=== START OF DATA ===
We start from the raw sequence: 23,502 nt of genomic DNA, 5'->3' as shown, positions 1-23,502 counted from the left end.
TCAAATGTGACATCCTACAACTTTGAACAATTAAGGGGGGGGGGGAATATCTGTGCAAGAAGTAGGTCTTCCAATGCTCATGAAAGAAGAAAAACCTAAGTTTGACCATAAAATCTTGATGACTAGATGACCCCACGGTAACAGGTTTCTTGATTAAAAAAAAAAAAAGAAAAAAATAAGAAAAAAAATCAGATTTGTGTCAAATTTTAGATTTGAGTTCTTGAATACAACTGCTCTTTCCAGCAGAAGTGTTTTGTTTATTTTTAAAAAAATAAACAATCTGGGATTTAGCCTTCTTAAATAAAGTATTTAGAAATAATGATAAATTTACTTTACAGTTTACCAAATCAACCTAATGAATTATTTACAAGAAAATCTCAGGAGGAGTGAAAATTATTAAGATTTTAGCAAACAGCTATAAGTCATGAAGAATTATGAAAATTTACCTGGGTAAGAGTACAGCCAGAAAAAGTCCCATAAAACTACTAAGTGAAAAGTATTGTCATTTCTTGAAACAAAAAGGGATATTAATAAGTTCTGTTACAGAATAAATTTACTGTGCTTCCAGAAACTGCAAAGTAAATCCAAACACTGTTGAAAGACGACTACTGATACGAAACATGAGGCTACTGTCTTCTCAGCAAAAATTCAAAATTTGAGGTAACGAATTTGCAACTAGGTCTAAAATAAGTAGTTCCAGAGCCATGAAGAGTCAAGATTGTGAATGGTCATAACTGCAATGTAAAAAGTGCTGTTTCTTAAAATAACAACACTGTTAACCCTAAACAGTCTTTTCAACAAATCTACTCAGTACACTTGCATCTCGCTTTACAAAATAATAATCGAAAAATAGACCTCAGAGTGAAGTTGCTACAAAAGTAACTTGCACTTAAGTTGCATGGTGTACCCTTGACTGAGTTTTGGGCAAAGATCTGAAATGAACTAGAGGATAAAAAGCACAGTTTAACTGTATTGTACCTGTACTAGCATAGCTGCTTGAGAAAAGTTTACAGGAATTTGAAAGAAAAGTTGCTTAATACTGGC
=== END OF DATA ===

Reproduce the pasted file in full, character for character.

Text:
We start from the raw sequence: 23,502 nt of genomic DNA, 5'->3' as shown, positions 1-23,502 counted from the left end.
TCAAATGTGACATCCTACAACTTTGAACAATTAAGGGGGGGGGGGAATATCTGTGCAAGAAGTAGGTCTTCCAATGCTCATGAAAGAAGAAAAACCTAAGTTTGACCATAAAATCTTGATGACTAGATGACCCCACGGTAACAGGTTTCTTGATTAAAAAAAAAAAAAGAAAAAAATAAGAAAAAAAATCAGATTTGTGTCAAATTTTAGATTTGAGTTCTTGAATACAACTGCTCTTTCCAGCAGAAGTGTTTTGTTTATTTTTAAAAAAATAAACAATCTGGGATTTAGCCTTCTTAAATAAAGTATTTAGAAATAATGATAAATTTACTTTACAGTTTACCAAATCAACCTAATGAATTATTTACAAGAAAATCTCAGGAGGAGTGAAAATTATTAAGATTTTAGCAAACAGCTATAAGTCATGAAGAATTATGAAAATTTACCTGGGTAAGAGTACAGCCAGAAAAAGTCCCATAAAACTACTAAGTGAAAAGTATTGTCATTTCTTGAAACAAAAAGGGATATTAATAAGTTCTGTTACAGAATAAATTTACTGTGCTTCCAGAAACTGCAAAGTAAATCCAAACACTGTTGAAAGACGACTACTGATACGAAACATGAGGCTACTGTCTTCTCAGCAAAAATTCAAAATTTGAGGTAACGAATTTGCAACTAGGTCTAAAATAAGTAGTTCCAGAGCCATGAAGAGTCAAGATTGTGAATGGTCATAACTGCAATGTAAAAAGTGCTGTTTCTTAAAATAACAACACTGTTAACCCTAAACAGTCTTTTCAACAAATCTACTCAGTACACTTGCATCTCGCTTTACAAAATAATAATCGAAAAATAGACCTCAGAGTGAAGTTGCTACAAAAGTAACTTGCACTTAAGTTGCATGGTGTACCCTTGACTGAGTTTTGGGCAAAGATCTGAAATGAACTAGAGGATAAAAAGCACAGTTTAACTGTATTGTACCTGTACTAGCATAGCTGCTTGAGAAAAGTTTACAGGAATTTGAAAGAAAAGTTGCTTAATACTGGC